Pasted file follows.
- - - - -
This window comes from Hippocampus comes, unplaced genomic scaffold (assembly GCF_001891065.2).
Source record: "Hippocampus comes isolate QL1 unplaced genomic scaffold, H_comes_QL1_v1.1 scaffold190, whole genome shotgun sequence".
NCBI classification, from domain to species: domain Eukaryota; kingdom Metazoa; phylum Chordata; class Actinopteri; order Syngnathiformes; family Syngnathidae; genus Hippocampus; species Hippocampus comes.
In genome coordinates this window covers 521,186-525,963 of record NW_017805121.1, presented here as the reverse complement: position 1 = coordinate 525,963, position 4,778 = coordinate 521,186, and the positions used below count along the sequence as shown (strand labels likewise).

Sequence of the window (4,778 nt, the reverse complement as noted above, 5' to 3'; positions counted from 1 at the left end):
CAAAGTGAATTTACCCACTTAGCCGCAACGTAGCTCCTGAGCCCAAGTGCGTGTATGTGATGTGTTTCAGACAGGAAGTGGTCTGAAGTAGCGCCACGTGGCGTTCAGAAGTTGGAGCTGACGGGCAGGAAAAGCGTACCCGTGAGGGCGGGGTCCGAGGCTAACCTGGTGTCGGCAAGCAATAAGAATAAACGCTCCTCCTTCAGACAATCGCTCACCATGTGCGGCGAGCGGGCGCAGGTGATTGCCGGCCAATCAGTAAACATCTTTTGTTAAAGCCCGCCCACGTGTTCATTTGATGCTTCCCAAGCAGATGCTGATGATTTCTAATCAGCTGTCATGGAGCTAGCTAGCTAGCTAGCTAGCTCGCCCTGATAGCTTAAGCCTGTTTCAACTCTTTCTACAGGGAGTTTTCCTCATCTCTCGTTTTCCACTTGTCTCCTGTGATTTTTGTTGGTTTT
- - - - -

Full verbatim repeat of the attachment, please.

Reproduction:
This window comes from Hippocampus comes, unplaced genomic scaffold (assembly GCF_001891065.2).
Source record: "Hippocampus comes isolate QL1 unplaced genomic scaffold, H_comes_QL1_v1.1 scaffold190, whole genome shotgun sequence".
NCBI classification, from domain to species: domain Eukaryota; kingdom Metazoa; phylum Chordata; class Actinopteri; order Syngnathiformes; family Syngnathidae; genus Hippocampus; species Hippocampus comes.
In genome coordinates this window covers 521,186-525,963 of record NW_017805121.1, presented here as the reverse complement: position 1 = coordinate 525,963, position 4,778 = coordinate 521,186, and the positions used below count along the sequence as shown (strand labels likewise).

Sequence of the window (4,778 nt, the reverse complement as noted above, 5' to 3'; positions counted from 1 at the left end):
CAAAGTGAATTTACCCACTTAGCCGCAACGTAGCTCCTGAGCCCAAGTGCGTGTATGTGATGTGTTTCAGACAGGAAGTGGTCTGAAGTAGCGCCACGTGGCGTTCAGAAGTTGGAGCTGACGGGCAGGAAAAGCGTACCCGTGAGGGCGGGGTCCGAGGCTAACCTGGTGTCGGCAAGCAATAAGAATAAACGCTCCTCCTTCAGACAATCGCTCACCATGTGCGGCGAGCGGGCGCAGGTGATTGCCGGCCAATCAGTAAACATCTTTTGTTAAAGCCCGCCCACGTGTTCATTTGATGCTTCCCAAGCAGATGCTGATGATTTCTAATCAGCTGTCATGGAGCTAGCTAGCTAGCTAGCTAGCTCGCCCTGATAGCTTAAGCCTGTTTCAACTCTTTCTACAGGGAGTTTTCCTCATCTCTCGTTTTCCACTTGTCTCCTGTGATTTTTGTTGGTTTT